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Why ethical data collection is important

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The differences between legal data collection and ethical data collection

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How companies can build a user-privacy-first culture

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    Transcript

    Anna Shutko:

    Hello, Stephane, and welcome to this.

    Stephane Hamel:

    Thank you for having me, Anna. That’s it’s a great pleasure to be here.

    Anna Shutko:

    I’m very, very happy to have you here. And today’s topic is very, very important for all the marketers out there. So we’re going to be talking about privacy and security and how marketers can collect their data ethically from different sources. So my very first question to Stephane is that before the data is analyzed, it has to be collected in the right way, but why is this ethical data collection so important, especially these days?

    Stephane Hamel:

    Well, it’s interesting because marketing has always been about building trust. It’s about building a relationship. And if the first thing we do is play a little game or work around what the user really wants to do and wants to share with us, I think we’re starting on the wrong foot. So full transparency getting content in those aspects seems critical to me. And sadly, the way I see things evolving with the content popups and stuff like that, it’s always asking about cookies. It’s always asking about the technicalities of collecting the data or getting permission because that’s what the law requires. But I wish it was more about here’s what we can offer you. Here are the benefits you’re going to gain, not because we’re using cookies or other ways of collecting data, but because we want to build a trusted relationship, and you’re the customer. You are important to us. We always say businesses pride themselves on say they customer-centric. So this is the very start of customer-centricity.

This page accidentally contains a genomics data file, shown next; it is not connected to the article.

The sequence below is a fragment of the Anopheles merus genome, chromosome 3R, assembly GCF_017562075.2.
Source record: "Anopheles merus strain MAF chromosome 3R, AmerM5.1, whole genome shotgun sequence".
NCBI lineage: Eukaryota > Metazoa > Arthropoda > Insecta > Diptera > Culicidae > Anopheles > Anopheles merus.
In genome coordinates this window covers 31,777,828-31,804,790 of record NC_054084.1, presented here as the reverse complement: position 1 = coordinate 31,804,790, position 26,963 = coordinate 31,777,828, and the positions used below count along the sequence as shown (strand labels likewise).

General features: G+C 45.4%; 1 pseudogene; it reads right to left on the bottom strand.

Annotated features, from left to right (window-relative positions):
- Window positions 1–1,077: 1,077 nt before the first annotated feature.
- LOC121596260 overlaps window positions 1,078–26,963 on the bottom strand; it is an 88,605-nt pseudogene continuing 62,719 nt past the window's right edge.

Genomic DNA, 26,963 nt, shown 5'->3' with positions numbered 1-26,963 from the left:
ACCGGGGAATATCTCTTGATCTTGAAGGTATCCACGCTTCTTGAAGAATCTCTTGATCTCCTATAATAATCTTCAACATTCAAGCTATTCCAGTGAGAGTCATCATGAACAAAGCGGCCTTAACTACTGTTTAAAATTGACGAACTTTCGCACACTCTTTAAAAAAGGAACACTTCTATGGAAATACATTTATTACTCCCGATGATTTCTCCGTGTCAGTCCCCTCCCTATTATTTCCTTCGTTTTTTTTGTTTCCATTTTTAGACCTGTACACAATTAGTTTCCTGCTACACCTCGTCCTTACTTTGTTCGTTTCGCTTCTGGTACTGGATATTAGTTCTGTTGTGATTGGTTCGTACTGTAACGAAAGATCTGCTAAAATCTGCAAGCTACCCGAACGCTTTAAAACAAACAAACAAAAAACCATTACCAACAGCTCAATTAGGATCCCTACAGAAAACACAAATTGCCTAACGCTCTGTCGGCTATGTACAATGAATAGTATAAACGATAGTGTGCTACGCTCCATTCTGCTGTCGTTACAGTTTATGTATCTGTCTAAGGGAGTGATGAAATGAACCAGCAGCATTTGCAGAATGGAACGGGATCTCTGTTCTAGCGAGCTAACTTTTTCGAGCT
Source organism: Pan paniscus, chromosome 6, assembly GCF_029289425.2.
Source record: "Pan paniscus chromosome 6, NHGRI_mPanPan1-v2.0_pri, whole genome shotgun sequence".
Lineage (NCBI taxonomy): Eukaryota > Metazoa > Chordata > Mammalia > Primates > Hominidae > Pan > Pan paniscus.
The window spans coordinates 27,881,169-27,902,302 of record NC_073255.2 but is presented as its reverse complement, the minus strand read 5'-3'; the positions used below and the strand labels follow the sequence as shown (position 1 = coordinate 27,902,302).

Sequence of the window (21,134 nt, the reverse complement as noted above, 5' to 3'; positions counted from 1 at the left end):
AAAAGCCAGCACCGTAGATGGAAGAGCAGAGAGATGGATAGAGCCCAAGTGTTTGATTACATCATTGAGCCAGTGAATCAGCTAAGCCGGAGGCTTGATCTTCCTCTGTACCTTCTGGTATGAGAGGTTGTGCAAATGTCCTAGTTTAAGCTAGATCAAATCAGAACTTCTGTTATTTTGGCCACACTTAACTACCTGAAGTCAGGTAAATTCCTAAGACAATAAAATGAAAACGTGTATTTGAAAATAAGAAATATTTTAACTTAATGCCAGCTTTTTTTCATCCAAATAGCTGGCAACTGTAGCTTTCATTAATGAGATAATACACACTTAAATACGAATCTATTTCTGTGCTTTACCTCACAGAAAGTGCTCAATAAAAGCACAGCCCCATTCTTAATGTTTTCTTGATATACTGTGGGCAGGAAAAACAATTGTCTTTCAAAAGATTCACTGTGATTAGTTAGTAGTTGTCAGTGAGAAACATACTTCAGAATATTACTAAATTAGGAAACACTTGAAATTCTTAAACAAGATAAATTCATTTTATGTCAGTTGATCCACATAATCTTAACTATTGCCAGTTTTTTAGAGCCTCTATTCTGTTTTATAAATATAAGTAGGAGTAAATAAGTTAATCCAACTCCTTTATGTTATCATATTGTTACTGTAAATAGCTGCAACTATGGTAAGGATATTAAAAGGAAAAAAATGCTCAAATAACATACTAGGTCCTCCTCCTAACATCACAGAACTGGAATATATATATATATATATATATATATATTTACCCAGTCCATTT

Anna Shutko:

    Great. And I really, really love how you mentioned that marketing is all about building trust. I definitely agree with this statement, and you’ve also touched upon cookies, as you know, sort of the technicalities of collecting the data, which is a perfect segue to my next question, which is what is the difference between legal and ethical data collection? You’ve already partially answered this, but maybe you could elaborate on this a bit more.

    Stephane Hamel:

    Yeah. Yeah. What I see currently is most of the energy, and the focus is put on having legal compliance. So, we have those popups because we have to. Legally, we have to do that. And when you have a legal approach to data protection, it means that you are looking at ways to mitigate the risk for the business. So the legal approach is very much about risk mitigation. While if you flip it on the other side and you have more of an ethical data collection approach and data protection and privacy, the mindset becomes different because you’re constantly asking yourself, what do my users really want? If I was in their shoes, what would be their reaction? So it’s a bit odd because it’s one of the core principles of marketing: to put yourself in the shoes of your consumers and your customers. And with all the interfaces on GDPR compliance and popups and those things, I think we’re losing a big chunk of that super important approach to marketing, which is thinking about the customer.